Rick Howard: Well, I'm so glad you asked, right? So the scene in question is when Gandolfini - he's playing the CIA director at the time, Leon Panetta, and he's in a conference room with his staff asking them for a recommendation on whether or not Osama bin Laden is in the bunker. And he's looking for a yes or no answer. And one of his guys says that he fronted the bad recommendation about weapons of mass destruction in Iraq. And Dave, do you remember what the CIA thought back then about whether or not Iraq had WMD? 

Dave Bittner: Yeah. I mean, my recollection is that the CIA director, George Tenet, told President Bush that this was a slam dunk, that these weapons were in country, and President Bush used that assessment as one of the main reasons to invade, right? 

Rick Howard: That's right. That's exactly what happened, right? And so in the movie, Gandolfini's staffer says that because of that intelligence failure, that bad recommendation, the CIA doesn't deal in certainties anymore. They deal in probabilities, which, you know, that's the right answer, by the way. Just - it's just not a very satisfying one. And in the movie, in the scene, they go around the room and get a range of probabilities, from 60% to 80%, that Osama bin Laden's in the bunker. And then Chastain breaks into the conversation and says, the probability is 100%. And she says, OK, fine - 95% because I know certainty freaks you out, but it's 100%. I love that scene. Which, by the way, that's the wrong answer, all right? The probability was never 100%, no matter how sure she was with her evidence.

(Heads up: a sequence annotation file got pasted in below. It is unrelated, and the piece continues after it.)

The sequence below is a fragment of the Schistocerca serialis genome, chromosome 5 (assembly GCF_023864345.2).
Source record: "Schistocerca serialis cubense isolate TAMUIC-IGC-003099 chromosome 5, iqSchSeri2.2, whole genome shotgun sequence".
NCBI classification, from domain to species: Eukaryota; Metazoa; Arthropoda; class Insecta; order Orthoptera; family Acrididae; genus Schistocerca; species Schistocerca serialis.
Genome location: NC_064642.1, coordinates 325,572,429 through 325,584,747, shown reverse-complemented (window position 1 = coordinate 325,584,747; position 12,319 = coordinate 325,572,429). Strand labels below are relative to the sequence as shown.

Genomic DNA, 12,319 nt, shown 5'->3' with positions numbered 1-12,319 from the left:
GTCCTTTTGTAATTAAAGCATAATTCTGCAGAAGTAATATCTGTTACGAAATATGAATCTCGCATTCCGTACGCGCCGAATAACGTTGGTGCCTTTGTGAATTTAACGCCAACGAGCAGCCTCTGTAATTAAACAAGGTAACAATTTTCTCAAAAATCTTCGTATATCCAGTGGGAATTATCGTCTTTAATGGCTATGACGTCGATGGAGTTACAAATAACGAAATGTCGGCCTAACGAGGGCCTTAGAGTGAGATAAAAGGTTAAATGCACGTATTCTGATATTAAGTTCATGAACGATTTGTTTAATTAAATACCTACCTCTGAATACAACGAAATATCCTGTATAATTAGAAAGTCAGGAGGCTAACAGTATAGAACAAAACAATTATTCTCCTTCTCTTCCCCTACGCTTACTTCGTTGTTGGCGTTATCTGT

Rick Howard: So - but the CIA staffer was right. For really complex questions - like is Osama bin Laden in the bunker, and will my organization get hit by a ransomware attack this year - we don't deal in certainty. We deal in probability. So for this week's "CSO Perspectives" show, I walk everybody through that process of how you can assess the probability of material impact to your organization due to some cyber event in the next year. 

Dave Bittner: Well, before I let you go, you have your "Word Notes" podcast. What is the phrase of the week over there?